'Spirited' practice ahead of Oregon game

Appearing to have moved past last weekend’s loss to Arizona, and focused on the task at hand -- the Oregon Ducks -- the Trojans hit Brian Kennedy/Howard Jones Field on Wednesday in full pads for an energetic practice that USC coach Lane Kiffin seemed pleased with.

“I thought it was a really good practice,” Kiffin said. “I thought guys were very spirited, very up-tempo. We came back from yesterday’s practice, came back this morning, and I thought they prepared really well and had a good day.”

With a couple of days of work under his team’s belt this week, Kiffin is well aware of the daunting challenge the Trojans are presented with in going up against the No. 4-ranked Ducks, but he believes his team is up to the task.

“This is the best team in the country coming in -- one that has really blown everybody out by halftime,” Kiffin said. “So we have to be ready, and I think our players are.”

USC defense to be tested

Averaging 540.1 total yards per game and a nation's-best 53.4 points per game, Oregon has rolled through its competition in 2012 thanks to the team’s highly efficient no-huddle, spread offense.

No team has been able to slow the Ducks’ prolific attack, but the Trojans did have some luck last year – at least for a portion of the game – and ultimately held on to a 38-35 victory. In order for that to happen again, Kiffin will need a repeat performance out of his defense.

“You’re going to have to make those tackles in space,” Kiffin said. “We did a really good job through three quarters last year of doing that. We saw a lot of plays get outside on our perimeter, and then our outside ‘backers and our DBs made a lot of really good tackles.”

One other key will be the play of the Trojans’ front seven, and specifically, whether or not it can apply pressure to Oregon quarterback Marcus Mariota. But that’s easier said than done. The Ducks have only given up 10 sacks on the season, primarily due to the fact the offense doesn’t call for Mariota to hold on to the ball for very long.

“They try to get rid of the ball really quick, not a lot of play action, balls [are] out on the perimeter, and so it is hard to sack [him],” Kiffin said. “But even if you’re not sacking [him], you have to get there to create errant throws.”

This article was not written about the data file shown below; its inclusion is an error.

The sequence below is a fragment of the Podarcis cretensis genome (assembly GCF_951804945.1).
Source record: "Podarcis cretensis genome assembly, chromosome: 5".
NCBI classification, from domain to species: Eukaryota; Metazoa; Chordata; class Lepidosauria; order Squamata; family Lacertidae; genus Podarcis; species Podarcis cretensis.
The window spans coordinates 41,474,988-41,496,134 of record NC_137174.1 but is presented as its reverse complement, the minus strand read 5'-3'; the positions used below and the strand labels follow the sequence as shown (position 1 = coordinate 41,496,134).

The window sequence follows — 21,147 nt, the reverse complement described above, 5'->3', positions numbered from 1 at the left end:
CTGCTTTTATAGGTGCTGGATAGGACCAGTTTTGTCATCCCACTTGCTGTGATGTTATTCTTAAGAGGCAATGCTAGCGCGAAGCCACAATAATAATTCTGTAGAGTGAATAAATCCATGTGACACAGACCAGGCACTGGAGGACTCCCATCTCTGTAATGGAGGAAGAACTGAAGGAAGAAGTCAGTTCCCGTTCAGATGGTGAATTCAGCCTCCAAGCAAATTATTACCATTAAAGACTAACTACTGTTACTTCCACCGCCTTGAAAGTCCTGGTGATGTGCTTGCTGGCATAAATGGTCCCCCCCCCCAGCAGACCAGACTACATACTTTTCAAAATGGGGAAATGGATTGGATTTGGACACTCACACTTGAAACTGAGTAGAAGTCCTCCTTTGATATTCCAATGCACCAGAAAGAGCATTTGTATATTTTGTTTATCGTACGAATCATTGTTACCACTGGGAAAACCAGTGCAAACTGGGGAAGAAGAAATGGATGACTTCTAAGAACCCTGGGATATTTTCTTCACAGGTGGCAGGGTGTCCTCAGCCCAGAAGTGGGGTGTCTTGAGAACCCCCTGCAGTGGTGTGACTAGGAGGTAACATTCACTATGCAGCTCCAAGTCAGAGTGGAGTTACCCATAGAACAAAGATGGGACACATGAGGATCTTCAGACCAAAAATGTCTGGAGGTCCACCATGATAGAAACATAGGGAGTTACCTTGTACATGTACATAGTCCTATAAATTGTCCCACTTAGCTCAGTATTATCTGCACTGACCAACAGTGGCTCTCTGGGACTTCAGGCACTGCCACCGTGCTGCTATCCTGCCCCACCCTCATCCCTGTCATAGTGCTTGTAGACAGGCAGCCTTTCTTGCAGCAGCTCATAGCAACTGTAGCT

Oregon defense no slouch

The Oregon offense usually steals all of the headlines, and for good reason, but as Kiffin noted, the Ducks’ defensive unit deserves its fair share of credit. Often overshadowed by the gaudy numbers the offense puts up, the defense has quietly allowed its opponents to compile an average of just 4.6 yards per play -- a crucial statistic in Kiffin’s mind.

“I think it gets lost in the numbers,” Kiffin said of Oregon’s defense. “I think the most important -- when you look at stats – is average per play, because some defenses get put out there a lot more than others, and theirs does because they score so fast. You start looking at average per play, and they’re one of the better ones in the country, and if they had a slower tempo offense you’d see a lot better stats.”

Pride penalties

On Tuesday, USC wide receiver Robert Woods said that many of the personal-foul penalties the team has been racking up have been due to temporary mental lapses caused by too much “pride.” It’s something the USC coaching staff has addressed.

“We’ve spent a lot of time on it,” Kiffin said on Wednesday. “It’s not a street fight, it’s a game -- there are rules within it. A lot of them have the mentality where they’re trying to protect their brother and, unfortunately, that’s cost us in a lot of these situations -- where we get retaliation off of something that happened to somebody else. And like what usually happens in football, the second person gets caught.”

Tall task at left tackle

Kiffin didn’t reveal who would get the starting nod at left tackle between Max Tuerk and Aundrey Walker against the Ducks, but he did say that whoever it is, he's going to have a stiff challenge on his hands going up against a talented pair of defensive ends in Dion Jordan and Taylor Hart.

“We feel really confident with both guys,” Kiffin said. “As we talked about, Max played really well last week. This would be much more of a test this week with their ability to rush with their two ends, especially with [Dion] Jordan on third downs. So whoever is out there is going to be tested a lot more than they have been the last two weeks.”